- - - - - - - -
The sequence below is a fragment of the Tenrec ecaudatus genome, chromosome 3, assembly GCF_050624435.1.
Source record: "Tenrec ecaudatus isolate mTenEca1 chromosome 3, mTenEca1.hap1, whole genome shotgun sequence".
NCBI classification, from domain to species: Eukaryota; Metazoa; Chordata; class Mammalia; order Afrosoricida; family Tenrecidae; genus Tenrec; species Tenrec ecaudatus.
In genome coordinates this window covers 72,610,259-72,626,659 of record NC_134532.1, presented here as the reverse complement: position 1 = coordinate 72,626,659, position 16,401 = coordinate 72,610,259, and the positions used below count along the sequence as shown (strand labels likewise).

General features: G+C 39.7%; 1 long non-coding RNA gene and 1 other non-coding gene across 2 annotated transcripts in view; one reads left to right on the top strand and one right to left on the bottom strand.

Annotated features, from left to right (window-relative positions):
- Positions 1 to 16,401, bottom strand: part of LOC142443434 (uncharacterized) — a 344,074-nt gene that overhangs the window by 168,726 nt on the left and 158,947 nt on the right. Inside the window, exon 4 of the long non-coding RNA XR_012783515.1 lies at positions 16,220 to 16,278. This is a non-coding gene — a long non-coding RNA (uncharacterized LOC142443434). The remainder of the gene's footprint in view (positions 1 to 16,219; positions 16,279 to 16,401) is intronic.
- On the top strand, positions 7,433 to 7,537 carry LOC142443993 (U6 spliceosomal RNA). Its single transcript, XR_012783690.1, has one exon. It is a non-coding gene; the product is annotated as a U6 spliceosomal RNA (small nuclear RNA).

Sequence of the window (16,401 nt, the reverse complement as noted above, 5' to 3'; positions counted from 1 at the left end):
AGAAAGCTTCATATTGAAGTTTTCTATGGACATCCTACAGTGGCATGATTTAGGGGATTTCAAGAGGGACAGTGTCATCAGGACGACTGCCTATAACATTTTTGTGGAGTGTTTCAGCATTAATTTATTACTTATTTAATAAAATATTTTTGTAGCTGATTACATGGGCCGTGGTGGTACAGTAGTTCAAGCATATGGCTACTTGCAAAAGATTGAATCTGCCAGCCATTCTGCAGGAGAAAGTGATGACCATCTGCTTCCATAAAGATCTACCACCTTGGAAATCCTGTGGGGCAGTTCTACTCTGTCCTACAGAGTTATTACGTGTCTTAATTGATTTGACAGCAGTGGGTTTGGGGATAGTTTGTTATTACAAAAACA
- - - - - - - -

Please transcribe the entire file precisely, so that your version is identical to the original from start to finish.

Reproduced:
The sequence below is a fragment of the Tenrec ecaudatus genome, chromosome 3, assembly GCF_050624435.1.
Source record: "Tenrec ecaudatus isolate mTenEca1 chromosome 3, mTenEca1.hap1, whole genome shotgun sequence".
NCBI classification, from domain to species: Eukaryota; Metazoa; Chordata; class Mammalia; order Afrosoricida; family Tenrecidae; genus Tenrec; species Tenrec ecaudatus.
In genome coordinates this window covers 72,610,259-72,626,659 of record NC_134532.1, presented here as the reverse complement: position 1 = coordinate 72,626,659, position 16,401 = coordinate 72,610,259, and the positions used below count along the sequence as shown (strand labels likewise).

General features: G+C 39.7%; 1 long non-coding RNA gene and 1 other non-coding gene across 2 annotated transcripts in view; one reads left to right on the top strand and one right to left on the bottom strand.

Annotated features, from left to right (window-relative positions):
- Positions 1 to 16,401, bottom strand: part of LOC142443434 (uncharacterized) — a 344,074-nt gene that overhangs the window by 168,726 nt on the left and 158,947 nt on the right. Inside the window, exon 4 of the long non-coding RNA XR_012783515.1 lies at positions 16,220 to 16,278. This is a non-coding gene — a long non-coding RNA (uncharacterized LOC142443434). The remainder of the gene's footprint in view (positions 1 to 16,219; positions 16,279 to 16,401) is intronic.
- On the top strand, positions 7,433 to 7,537 carry LOC142443993 (U6 spliceosomal RNA). Its single transcript, XR_012783690.1, has one exon. It is a non-coding gene; the product is annotated as a U6 spliceosomal RNA (small nuclear RNA).

Sequence of the window (16,401 nt, the reverse complement as noted above, 5' to 3'; positions counted from 1 at the left end):
AGAAAGCTTCATATTGAAGTTTTCTATGGACATCCTACAGTGGCATGATTTAGGGGATTTCAAGAGGGACAGTGTCATCAGGACGACTGCCTATAACATTTTTGTGGAGTGTTTCAGCATTAATTTATTACTTATTTAATAAAATATTTTTGTAGCTGATTACATGGGCCGTGGTGGTACAGTAGTTCAAGCATATGGCTACTTGCAAAAGATTGAATCTGCCAGCCATTCTGCAGGAGAAAGTGATGACCATCTGCTTCCATAAAGATCTACCACCTTGGAAATCCTGTGGGGCAGTTCTACTCTGTCCTACAGAGTTATTACGTGTCTTAATTGATTTGACAGCAGTGGGTTTGGGGATAGTTTGTTATTACAAAAACA